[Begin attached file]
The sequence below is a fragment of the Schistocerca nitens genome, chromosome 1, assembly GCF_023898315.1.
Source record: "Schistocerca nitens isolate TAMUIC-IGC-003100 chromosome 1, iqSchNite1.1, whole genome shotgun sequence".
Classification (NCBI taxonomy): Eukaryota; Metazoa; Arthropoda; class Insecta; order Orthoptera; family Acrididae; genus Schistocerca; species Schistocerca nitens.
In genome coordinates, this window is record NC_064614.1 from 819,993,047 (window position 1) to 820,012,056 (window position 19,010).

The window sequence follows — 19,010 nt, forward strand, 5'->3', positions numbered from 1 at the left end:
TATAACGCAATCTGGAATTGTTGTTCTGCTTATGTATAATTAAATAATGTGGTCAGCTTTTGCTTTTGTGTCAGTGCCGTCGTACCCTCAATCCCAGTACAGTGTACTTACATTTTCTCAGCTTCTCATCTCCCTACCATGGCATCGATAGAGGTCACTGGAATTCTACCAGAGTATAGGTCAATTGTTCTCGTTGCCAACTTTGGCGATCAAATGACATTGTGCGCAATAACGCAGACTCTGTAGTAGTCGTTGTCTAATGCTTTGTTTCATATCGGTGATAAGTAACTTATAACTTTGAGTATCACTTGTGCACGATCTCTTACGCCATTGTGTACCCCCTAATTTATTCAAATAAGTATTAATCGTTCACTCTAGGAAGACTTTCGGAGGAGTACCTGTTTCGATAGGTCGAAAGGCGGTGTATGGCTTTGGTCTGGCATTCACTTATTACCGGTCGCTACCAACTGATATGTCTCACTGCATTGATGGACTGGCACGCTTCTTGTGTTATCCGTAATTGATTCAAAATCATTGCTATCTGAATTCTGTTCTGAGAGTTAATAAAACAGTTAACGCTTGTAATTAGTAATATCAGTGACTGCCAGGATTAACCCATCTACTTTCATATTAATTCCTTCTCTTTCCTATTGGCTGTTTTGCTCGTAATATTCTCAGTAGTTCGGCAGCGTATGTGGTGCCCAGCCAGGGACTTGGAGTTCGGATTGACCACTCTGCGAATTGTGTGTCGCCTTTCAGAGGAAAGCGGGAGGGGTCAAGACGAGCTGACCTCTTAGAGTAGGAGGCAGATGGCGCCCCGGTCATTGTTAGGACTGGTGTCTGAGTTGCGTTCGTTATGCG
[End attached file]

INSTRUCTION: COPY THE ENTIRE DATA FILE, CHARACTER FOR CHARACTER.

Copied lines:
The sequence below is a fragment of the Schistocerca nitens genome, chromosome 1, assembly GCF_023898315.1.
Source record: "Schistocerca nitens isolate TAMUIC-IGC-003100 chromosome 1, iqSchNite1.1, whole genome shotgun sequence".
Classification (NCBI taxonomy): Eukaryota; Metazoa; Arthropoda; class Insecta; order Orthoptera; family Acrididae; genus Schistocerca; species Schistocerca nitens.
In genome coordinates, this window is record NC_064614.1 from 819,993,047 (window position 1) to 820,012,056 (window position 19,010).

The window sequence follows — 19,010 nt, forward strand, 5'->3', positions numbered from 1 at the left end:
TATAACGCAATCTGGAATTGTTGTTCTGCTTATGTATAATTAAATAATGTGGTCAGCTTTTGCTTTTGTGTCAGTGCCGTCGTACCCTCAATCCCAGTACAGTGTACTTACATTTTCTCAGCTTCTCATCTCCCTACCATGGCATCGATAGAGGTCACTGGAATTCTACCAGAGTATAGGTCAATTGTTCTCGTTGCCAACTTTGGCGATCAAATGACATTGTGCGCAATAACGCAGACTCTGTAGTAGTCGTTGTCTAATGCTTTGTTTCATATCGGTGATAAGTAACTTATAACTTTGAGTATCACTTGTGCACGATCTCTTACGCCATTGTGTACCCCCTAATTTATTCAAATAAGTATTAATCGTTCACTCTAGGAAGACTTTCGGAGGAGTACCTGTTTCGATAGGTCGAAAGGCGGTGTATGGCTTTGGTCTGGCATTCACTTATTACCGGTCGCTACCAACTGATATGTCTCACTGCATTGATGGACTGGCACGCTTCTTGTGTTATCCGTAATTGATTCAAAATCATTGCTATCTGAATTCTGTTCTGAGAGTTAATAAAACAGTTAACGCTTGTAATTAGTAATATCAGTGACTGCCAGGATTAACCCATCTACTTTCATATTAATTCCTTCTCTTTCCTATTGGCTGTTTTGCTCGTAATATTCTCAGTAGTTCGGCAGCGTATGTGGTGCCCAGCCAGGGACTTGGAGTTCGGATTGACCACTCTGCGAATTGTGTGTCGCCTTTCAGAGGAAAGCGGGAGGGGTCAAGACGAGCTGACCTCTTAGAGTAGGAGGCAGATGGCGCCCCGGTCATTGTTAGGACTGGTGTCTGAGTTGCGTTCGTTATGCG